Miner Antofagasta's H1 earnings fall, trade tensions cloud demand outlook

LONDON, Aug 14 (Reuters) – Chilean copper producer Antofagasta said first-half core earnings fell 16.2 percent from a year earlier, citing weaker ore quality, and said trade tensions clouded the broader market outlook in the short term.

Its share price was down by 5.4 percent by 0913 GMT, while the broader sector was 0.8 percent lower.

Antofagasta maintained full-year guidance for its own output of 705,000-to-740,000 tonnes, saying it will mine higher grade ore for the rest of this year and into next year.CEO Ivan Arriagada said he still sees strong Asian demand for a metal needed for increased electrification and construction and said Antofagasta is investing in new supplies.

It has also restored production at its Los Pelambres operation following a pipeline blockage that disrupted first-half output.

The company cited "considerable market uncertainty with the outcome of current international trade negotiations unclear," although it said the longer-term prospects for copper were favourable.

Copper prices have fallen by around 15 percent this year, dragged lower by tension between the United States and China over trade and doubts about demand from China, the world's biggest commodity consumer.

The board is expected to decide by the end of this year on a $1.3 billion expansion project at its flagship Los Pelambres mine, he said.

While the focus is on investing in production, the company has divested power assets as it strives to manage costs.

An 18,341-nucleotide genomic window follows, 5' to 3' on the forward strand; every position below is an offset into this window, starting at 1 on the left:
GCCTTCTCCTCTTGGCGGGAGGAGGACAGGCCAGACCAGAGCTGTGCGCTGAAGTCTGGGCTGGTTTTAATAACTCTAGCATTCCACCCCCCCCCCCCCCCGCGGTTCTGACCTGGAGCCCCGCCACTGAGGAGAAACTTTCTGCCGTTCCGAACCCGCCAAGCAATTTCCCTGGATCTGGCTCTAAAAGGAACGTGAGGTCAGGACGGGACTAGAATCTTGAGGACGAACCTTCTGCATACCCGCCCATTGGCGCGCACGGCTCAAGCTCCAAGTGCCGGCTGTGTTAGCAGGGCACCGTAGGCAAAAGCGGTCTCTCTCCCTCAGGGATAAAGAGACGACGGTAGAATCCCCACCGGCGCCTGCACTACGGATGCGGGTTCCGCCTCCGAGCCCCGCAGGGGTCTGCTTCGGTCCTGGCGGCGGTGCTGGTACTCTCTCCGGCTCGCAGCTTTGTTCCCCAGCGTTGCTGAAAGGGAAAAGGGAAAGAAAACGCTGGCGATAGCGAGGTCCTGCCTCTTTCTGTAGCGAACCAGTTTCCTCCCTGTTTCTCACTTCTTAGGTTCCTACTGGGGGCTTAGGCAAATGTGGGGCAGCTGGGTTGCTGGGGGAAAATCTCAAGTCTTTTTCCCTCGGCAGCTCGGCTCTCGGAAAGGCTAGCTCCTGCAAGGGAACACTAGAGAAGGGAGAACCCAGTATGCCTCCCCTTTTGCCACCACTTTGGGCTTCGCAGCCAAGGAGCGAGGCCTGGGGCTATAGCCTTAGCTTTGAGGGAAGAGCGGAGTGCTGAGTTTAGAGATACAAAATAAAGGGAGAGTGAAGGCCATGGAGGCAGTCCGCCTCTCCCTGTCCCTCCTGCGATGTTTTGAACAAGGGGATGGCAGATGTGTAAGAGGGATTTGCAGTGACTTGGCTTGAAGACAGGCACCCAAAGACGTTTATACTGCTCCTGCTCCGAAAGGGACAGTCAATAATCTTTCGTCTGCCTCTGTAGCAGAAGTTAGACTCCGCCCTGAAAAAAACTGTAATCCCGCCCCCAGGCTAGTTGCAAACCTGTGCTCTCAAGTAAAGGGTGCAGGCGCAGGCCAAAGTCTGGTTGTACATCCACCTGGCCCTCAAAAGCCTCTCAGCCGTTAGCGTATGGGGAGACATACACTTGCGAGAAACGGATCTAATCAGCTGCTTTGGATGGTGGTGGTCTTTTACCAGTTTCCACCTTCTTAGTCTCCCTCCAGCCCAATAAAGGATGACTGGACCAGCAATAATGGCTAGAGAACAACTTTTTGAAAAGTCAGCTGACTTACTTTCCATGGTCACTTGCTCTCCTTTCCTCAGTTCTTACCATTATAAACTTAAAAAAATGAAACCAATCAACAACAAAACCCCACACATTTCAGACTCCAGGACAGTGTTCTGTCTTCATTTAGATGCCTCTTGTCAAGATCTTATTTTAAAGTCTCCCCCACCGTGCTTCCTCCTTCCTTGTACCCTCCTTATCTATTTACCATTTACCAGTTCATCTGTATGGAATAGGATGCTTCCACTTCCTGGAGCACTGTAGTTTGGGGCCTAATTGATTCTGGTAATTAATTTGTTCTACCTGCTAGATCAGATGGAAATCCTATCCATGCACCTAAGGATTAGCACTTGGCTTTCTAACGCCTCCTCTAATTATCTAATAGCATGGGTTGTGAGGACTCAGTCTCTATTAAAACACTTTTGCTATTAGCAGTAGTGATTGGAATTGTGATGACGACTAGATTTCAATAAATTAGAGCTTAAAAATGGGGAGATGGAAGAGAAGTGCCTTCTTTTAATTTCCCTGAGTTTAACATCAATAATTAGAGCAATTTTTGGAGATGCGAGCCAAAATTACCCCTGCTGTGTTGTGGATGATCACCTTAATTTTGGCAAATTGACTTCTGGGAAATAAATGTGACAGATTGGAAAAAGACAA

"It is more and more appropriate for third parties to develop infrastructure," Arriagada said, citing its sale of electricity transmission lines announced in July.

Analysts Bernstein, which rates Antofagasta "outperform", said in a note it continued to like copper in general and specifically Antofagasta as a copper-focused company poised to benefit from expected strong demand over the medium to long term.

It said the main risks were specific to Chile — including options for investment in new supply and labour issues.

Antofagasta has successfully concluded contract negotiations with its unions and Arriagada said no more were scheduled until the second half of next year.

On Monday, the union at Escondida in Chile, operated by BHP, called off a strike planned to start on Tuesday after agreeing to extend talks for another day.

Last year, a 44-day strike at Escondida, the world's largest copper mine, jolted markets and eroded Chile's economic growth.

(By Barbara Lewis and Muvija M; Editing by Kirsten Donovan and Adrian Croft)